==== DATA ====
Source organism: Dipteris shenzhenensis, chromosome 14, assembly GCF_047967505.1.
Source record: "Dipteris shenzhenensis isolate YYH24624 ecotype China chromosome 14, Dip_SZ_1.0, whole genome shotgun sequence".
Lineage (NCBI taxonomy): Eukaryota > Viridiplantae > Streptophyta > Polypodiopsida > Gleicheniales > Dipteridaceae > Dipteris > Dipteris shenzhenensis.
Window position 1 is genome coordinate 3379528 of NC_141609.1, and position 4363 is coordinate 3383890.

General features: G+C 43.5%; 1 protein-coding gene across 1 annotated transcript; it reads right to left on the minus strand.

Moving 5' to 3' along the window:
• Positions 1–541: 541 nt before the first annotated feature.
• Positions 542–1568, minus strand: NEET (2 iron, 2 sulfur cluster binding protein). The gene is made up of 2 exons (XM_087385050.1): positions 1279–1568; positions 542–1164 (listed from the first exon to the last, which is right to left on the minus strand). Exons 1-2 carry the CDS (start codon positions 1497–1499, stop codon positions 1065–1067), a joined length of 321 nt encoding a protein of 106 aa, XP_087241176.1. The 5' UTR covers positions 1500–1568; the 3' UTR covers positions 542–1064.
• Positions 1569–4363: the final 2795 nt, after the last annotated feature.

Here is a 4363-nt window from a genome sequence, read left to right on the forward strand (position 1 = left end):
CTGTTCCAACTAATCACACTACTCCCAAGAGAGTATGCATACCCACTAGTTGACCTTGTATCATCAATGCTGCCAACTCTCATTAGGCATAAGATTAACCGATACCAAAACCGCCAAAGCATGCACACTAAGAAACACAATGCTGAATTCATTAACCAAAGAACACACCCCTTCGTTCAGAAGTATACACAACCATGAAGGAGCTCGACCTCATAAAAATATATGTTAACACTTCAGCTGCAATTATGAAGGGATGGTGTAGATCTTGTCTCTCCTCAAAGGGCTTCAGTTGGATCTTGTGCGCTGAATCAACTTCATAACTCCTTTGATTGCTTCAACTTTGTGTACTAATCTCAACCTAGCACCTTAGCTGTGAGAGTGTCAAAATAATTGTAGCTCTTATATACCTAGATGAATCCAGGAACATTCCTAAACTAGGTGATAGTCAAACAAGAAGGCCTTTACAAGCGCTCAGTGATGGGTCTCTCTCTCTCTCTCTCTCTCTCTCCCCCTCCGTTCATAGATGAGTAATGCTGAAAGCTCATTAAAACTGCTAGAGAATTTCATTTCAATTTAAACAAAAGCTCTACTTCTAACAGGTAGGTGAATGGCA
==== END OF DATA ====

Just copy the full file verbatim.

Source organism: Dipteris shenzhenensis, chromosome 14, assembly GCF_047967505.1.
Source record: "Dipteris shenzhenensis isolate YYH24624 ecotype China chromosome 14, Dip_SZ_1.0, whole genome shotgun sequence".
Lineage (NCBI taxonomy): Eukaryota > Viridiplantae > Streptophyta > Polypodiopsida > Gleicheniales > Dipteridaceae > Dipteris > Dipteris shenzhenensis.
Window position 1 is genome coordinate 3379528 of NC_141609.1, and position 4363 is coordinate 3383890.

General features: G+C 43.5%; 1 protein-coding gene across 1 annotated transcript; it reads right to left on the minus strand.

Moving 5' to 3' along the window:
• Positions 1–541: 541 nt before the first annotated feature.
• Positions 542–1568, minus strand: NEET (2 iron, 2 sulfur cluster binding protein). The gene is made up of 2 exons (XM_087385050.1): positions 1279–1568; positions 542–1164 (listed from the first exon to the last, which is right to left on the minus strand). Exons 1-2 carry the CDS (start codon positions 1497–1499, stop codon positions 1065–1067), a joined length of 321 nt encoding a protein of 106 aa, XP_087241176.1. The 5' UTR covers positions 1500–1568; the 3' UTR covers positions 542–1064.
• Positions 1569–4363: the final 2795 nt, after the last annotated feature.

Here is a 4363-nt window from a genome sequence, read left to right on the forward strand (position 1 = left end):
CTGTTCCAACTAATCACACTACTCCCAAGAGAGTATGCATACCCACTAGTTGACCTTGTATCATCAATGCTGCCAACTCTCATTAGGCATAAGATTAACCGATACCAAAACCGCCAAAGCATGCACACTAAGAAACACAATGCTGAATTCATTAACCAAAGAACACACCCCTTCGTTCAGAAGTATACACAACCATGAAGGAGCTCGACCTCATAAAAATATATGTTAACACTTCAGCTGCAATTATGAAGGGATGGTGTAGATCTTGTCTCTCCTCAAAGGGCTTCAGTTGGATCTTGTGCGCTGAATCAACTTCATAACTCCTTTGATTGCTTCAACTTTGTGTACTAATCTCAACCTAGCACCTTAGCTGTGAGAGTGTCAAAATAATTGTAGCTCTTATATACCTAGATGAATCCAGGAACATTCCTAAACTAGGTGATAGTCAAACAAGAAGGCCTTTACAAGCGCTCAGTGATGGGTCTCTCTCTCTCTCTCTCTCTCTCTCCCCCTCCGTTCATAGATGAGTAATGCTGAAAGCTCATTAAAACTGCTAGAGAATTTCATTTCAATTTAAACAAAAGCTCTACTTCTAACAGGTAGGTGAATGGCA